Monday, September 20, 2010

The Northeast Kingdom

My daughter and I took a road trip this past weekend to explore the upper Northeast Kingdom of Vermont.  While our primary objective was to visit the Abenaki Clan of the Hawk grounds, we were also hoping to catch sight of a moose or two, but the only wildlife we saw was a rafter of turkeys.

T & Sally

We took Sally along, which made the trip a bit more adventurous.

Natural Spring Water

We stopped at this spring water access to refill a few water bottles. The water was cold and refreshing. Notice the date of 1892 on the side of the concrete reservoir.  Vermont has several public water accesses along its back roads.

Red Sky Trading

We passed by this quaint little country store and just had to turn around to check it out. Everything, from food items to a wide array of collectibles and antiques, was displayed in a folksy and artistic manner.

Amish Peaches

The Amish peaches smelled too wonderful to resist, and they were the best tasting we've ever had.

Delectable Sweets

They also offered homemade cakes, pies, and cookies, as well as jams, pickles, and even free range eggs.

Lake Willoughby

There was no cell phone signal, and we didn't bring a GPS, so I took a couple of wrong turns. But we might have otherwise missed the majestic view of Lake Willoughby had we been less adventurous.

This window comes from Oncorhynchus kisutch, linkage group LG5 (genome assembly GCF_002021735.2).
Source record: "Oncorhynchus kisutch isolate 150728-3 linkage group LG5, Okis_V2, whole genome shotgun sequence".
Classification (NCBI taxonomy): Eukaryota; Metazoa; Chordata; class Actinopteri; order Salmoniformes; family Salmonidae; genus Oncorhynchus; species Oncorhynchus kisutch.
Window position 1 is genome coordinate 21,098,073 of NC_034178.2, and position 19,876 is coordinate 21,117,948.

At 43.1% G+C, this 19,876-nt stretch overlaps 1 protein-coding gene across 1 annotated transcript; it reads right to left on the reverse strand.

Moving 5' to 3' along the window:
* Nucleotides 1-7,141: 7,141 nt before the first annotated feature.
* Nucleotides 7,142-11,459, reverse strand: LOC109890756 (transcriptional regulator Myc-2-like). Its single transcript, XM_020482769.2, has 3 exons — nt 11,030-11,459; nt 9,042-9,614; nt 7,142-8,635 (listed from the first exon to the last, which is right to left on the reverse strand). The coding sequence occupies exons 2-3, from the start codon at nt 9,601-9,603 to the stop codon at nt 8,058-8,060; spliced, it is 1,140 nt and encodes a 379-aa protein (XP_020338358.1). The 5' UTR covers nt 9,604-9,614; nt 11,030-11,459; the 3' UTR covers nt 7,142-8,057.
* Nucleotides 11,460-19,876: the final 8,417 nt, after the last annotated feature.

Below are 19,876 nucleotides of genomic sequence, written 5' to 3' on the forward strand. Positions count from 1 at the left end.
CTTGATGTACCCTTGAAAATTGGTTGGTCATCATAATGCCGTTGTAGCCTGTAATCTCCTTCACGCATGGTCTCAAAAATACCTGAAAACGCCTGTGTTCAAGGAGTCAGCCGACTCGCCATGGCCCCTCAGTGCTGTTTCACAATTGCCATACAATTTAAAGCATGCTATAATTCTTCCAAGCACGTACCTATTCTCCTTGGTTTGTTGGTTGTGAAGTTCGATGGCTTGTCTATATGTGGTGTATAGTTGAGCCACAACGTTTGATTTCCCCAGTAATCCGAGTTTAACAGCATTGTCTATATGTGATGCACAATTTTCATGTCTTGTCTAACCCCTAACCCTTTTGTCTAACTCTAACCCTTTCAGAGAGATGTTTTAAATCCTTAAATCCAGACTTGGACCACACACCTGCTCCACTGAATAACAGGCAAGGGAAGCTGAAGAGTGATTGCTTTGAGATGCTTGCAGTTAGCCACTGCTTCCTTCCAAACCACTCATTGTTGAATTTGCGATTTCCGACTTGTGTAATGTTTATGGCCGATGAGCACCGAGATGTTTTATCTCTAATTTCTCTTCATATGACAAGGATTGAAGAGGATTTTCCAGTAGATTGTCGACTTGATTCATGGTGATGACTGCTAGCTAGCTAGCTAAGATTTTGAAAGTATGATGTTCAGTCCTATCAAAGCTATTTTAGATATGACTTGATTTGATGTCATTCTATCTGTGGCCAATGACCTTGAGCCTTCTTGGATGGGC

Clan of the Hawk

After getting back on track and stopping by a large general store that was akin to a country Wal-Mart, we finally found our way to the Clan of the Hawk grounds where the Abenaki hold an annual pow wow.

Stone Labyrinth

No one was around, but the property is open to the public. We briefly stepped into the Welcome Center cabin, peeked into the locked Chief Looking Glass Museum, browsed the non-denominational chapel and bookstore, and walked across an open field to the stone labyrinth. The labyrinth is considered a sacred place of healing. There was also a small altar where people can place a small offering to the Creator. There were pouches, glass stones, bracelets, tokens, and a small wooden flute.

Prayer Tree

We noticed some small red pouches hanging in a tree nearby as well. The pouches are prayer bundles that people hang to leave their prayers in the sacred place.

There seems to be something about having a tangible place or person to go to in order to have our spiritual and physical needs met, or going through a ritual to make things more 'real'. We tend to be drawn to the mystical. It's one of the reasons some people have difficulty with Christianity. It's not mystical, and although some people call a church building 'the house of God', it in and of itself has no power to heal or transform, nor does it magnify any spiritual energies. And as much as we'd like to think we can and must do something, there is nothing we can do to earn our way to Heaven or appease an angry god. Jesus Christ offered Himself up as a sacrifice in our place to pay the penalty for our transgressions. He has done the work. All we must do is have faith and believe the things He has revealed.  "For by grace are ye saved through faith; and that not of yourselves: it is the gift of God:  Not of works, lest any man should boast"  (Ephesians 2:8, 9). I'm so glad He sits at the right hand of the Father making intercession for us.

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